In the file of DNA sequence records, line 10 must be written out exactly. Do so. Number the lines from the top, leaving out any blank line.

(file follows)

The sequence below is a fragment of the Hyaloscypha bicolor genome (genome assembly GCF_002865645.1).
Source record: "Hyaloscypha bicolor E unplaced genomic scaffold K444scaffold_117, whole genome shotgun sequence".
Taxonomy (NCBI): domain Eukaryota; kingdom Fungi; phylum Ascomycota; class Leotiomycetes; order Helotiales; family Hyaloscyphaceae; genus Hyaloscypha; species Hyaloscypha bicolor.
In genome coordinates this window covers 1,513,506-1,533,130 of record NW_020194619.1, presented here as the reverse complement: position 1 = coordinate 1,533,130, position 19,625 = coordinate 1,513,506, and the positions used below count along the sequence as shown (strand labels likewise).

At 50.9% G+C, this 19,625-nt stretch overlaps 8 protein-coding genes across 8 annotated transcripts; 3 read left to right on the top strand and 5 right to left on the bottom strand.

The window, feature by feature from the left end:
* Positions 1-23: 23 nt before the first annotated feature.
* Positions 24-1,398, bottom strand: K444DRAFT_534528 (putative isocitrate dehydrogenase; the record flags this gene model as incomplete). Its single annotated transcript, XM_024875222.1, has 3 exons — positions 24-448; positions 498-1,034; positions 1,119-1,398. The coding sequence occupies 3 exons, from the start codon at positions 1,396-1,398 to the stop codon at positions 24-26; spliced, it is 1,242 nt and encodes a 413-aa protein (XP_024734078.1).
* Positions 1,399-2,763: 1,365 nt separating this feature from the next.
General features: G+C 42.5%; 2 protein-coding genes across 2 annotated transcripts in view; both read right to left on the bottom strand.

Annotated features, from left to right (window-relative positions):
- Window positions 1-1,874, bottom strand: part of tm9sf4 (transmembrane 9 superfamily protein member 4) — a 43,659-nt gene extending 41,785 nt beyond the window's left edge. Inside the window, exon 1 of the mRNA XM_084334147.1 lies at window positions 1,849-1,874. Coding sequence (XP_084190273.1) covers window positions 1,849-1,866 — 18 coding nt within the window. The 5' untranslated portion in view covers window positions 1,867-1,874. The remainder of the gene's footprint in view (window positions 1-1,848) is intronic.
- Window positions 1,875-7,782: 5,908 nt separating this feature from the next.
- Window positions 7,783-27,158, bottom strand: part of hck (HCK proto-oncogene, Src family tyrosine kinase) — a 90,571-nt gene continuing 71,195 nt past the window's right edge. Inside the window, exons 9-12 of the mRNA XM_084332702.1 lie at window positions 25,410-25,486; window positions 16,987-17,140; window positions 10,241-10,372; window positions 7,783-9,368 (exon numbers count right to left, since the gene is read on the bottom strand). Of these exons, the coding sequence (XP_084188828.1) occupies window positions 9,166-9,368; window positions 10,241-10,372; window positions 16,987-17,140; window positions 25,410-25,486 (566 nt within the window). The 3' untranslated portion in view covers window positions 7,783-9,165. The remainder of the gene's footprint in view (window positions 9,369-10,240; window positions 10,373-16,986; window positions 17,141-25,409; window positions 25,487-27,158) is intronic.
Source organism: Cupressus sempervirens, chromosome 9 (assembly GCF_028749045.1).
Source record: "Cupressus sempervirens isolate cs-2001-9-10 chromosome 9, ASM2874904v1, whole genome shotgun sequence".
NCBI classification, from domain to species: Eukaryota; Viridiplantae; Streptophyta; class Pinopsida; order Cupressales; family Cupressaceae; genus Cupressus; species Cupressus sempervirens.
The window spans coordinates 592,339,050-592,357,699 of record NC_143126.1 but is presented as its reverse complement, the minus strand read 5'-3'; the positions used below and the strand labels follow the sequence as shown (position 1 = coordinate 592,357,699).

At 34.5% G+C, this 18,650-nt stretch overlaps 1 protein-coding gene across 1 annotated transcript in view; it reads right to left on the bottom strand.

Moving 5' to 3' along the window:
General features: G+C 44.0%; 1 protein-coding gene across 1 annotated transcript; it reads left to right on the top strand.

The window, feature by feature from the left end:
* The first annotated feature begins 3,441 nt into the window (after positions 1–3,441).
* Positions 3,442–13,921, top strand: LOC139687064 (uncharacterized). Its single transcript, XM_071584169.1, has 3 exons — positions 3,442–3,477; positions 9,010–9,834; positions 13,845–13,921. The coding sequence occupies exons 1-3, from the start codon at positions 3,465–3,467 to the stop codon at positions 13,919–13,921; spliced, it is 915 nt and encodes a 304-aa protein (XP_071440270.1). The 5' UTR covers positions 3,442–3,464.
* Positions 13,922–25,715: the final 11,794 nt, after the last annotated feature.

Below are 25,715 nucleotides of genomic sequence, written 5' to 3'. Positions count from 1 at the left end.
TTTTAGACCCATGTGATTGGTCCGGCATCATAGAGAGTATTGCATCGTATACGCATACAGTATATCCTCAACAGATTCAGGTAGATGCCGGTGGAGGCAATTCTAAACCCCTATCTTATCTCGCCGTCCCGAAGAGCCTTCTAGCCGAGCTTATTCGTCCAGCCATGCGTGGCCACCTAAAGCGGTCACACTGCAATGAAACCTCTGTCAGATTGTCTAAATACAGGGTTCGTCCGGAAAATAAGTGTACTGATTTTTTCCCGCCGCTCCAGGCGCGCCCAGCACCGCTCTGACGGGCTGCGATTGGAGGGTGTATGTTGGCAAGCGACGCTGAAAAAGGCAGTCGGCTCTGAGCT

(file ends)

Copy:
General features: G+C 42.5%; 2 protein-coding genes across 2 annotated transcripts in view; both read right to left on the bottom strand.